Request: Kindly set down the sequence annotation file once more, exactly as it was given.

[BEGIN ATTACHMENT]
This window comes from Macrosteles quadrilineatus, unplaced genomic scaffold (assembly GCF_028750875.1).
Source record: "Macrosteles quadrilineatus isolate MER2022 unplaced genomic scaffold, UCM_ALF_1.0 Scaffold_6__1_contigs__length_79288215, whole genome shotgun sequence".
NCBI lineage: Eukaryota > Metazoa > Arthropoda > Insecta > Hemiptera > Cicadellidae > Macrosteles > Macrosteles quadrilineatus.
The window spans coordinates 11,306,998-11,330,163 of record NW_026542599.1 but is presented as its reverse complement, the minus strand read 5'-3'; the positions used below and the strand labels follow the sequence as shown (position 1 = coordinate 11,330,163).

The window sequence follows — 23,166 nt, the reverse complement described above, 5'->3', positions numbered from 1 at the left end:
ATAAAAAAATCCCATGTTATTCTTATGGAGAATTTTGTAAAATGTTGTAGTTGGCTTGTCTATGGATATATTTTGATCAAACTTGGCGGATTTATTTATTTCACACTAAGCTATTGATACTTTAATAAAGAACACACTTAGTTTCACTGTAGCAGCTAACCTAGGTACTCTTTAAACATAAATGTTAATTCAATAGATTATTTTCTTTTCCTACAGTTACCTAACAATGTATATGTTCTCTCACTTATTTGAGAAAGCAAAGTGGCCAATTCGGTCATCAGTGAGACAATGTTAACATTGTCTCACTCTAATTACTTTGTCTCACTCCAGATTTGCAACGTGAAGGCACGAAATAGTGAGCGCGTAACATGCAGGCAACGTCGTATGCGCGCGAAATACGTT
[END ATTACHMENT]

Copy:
This window comes from Macrosteles quadrilineatus, unplaced genomic scaffold (assembly GCF_028750875.1).
Source record: "Macrosteles quadrilineatus isolate MER2022 unplaced genomic scaffold, UCM_ALF_1.0 Scaffold_6__1_contigs__length_79288215, whole genome shotgun sequence".
NCBI lineage: Eukaryota > Metazoa > Arthropoda > Insecta > Hemiptera > Cicadellidae > Macrosteles > Macrosteles quadrilineatus.
The window spans coordinates 11,306,998-11,330,163 of record NW_026542599.1 but is presented as its reverse complement, the minus strand read 5'-3'; the positions used below and the strand labels follow the sequence as shown (position 1 = coordinate 11,330,163).

The window sequence follows — 23,166 nt, the reverse complement described above, 5'->3', positions numbered from 1 at the left end:
ATAAAAAAATCCCATGTTATTCTTATGGAGAATTTTGTAAAATGTTGTAGTTGGCTTGTCTATGGATATATTTTGATCAAACTTGGCGGATTTATTTATTTCACACTAAGCTATTGATACTTTAATAAAGAACACACTTAGTTTCACTGTAGCAGCTAACCTAGGTACTCTTTAAACATAAATGTTAATTCAATAGATTATTTTCTTTTCCTACAGTTACCTAACAATGTATATGTTCTCTCACTTATTTGAGAAAGCAAAGTGGCCAATTCGGTCATCAGTGAGACAATGTTAACATTGTCTCACTCTAATTACTTTGTCTCACTCCAGATTTGCAACGTGAAGGCACGAAATAGTGAGCGCGTAACATGCAGGCAACGTCGTATGCGCGCGAAATACGTT